Congenital Amusia Disorder? Really?? Please...

The idea that lack of musical ability comes from lack of effort on the part of the tone deaf individual persists in some circles, including those who earn income from singing lessons.

Congenital Amusia Disorder? Really?? Please.... - Singing From Scratch: Here we have a singing coach, Michael Graves, who does not accept that congential amusia is a thing: "I do not believe in the permanency of tone deafness. I believe that it is a low level of proficiency that can be overcome, not a condition."

This is a great example of the attitude I have dealt with all my life: all I need to do to overcome my tin ear is to do the work. Here is the worldview that leads to that conclusion: "The only purpose most disorder labels serve is to provide the “afflicted” an easy path away from persistence and success and towards failure and acceptance."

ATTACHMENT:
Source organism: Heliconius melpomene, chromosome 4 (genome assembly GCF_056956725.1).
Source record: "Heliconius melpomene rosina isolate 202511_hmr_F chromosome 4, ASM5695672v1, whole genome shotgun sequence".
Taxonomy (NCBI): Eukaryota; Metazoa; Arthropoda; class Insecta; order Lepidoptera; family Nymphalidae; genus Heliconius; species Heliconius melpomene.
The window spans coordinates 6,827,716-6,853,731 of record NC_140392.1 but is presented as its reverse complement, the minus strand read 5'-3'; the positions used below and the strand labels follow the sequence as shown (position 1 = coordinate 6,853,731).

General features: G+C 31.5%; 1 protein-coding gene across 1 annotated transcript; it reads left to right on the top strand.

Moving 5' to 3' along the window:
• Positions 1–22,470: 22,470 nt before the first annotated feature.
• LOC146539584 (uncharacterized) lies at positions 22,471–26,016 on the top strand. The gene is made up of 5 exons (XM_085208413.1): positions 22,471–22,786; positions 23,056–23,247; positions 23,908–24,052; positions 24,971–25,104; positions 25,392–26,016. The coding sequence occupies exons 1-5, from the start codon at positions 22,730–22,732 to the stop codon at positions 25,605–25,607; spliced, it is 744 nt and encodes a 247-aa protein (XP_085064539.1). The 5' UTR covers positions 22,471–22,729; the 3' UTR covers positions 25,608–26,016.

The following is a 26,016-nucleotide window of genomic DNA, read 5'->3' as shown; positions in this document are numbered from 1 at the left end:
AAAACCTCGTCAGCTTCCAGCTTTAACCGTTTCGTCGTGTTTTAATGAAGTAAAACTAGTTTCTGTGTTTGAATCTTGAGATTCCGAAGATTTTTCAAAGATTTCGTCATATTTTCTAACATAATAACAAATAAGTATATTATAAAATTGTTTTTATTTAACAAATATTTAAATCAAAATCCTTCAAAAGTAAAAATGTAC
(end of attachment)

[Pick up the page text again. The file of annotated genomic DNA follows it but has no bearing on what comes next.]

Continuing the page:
This outlook is often sustained through wilful ignorance of scientific research and twisted logic, for example: we don't know what causes congenital amusia, ergo, there is no such thing. You can imagine people with this view of life berating dyslexic kids for doing badly in spelling class, back when we didn't know what caused dyslexia.


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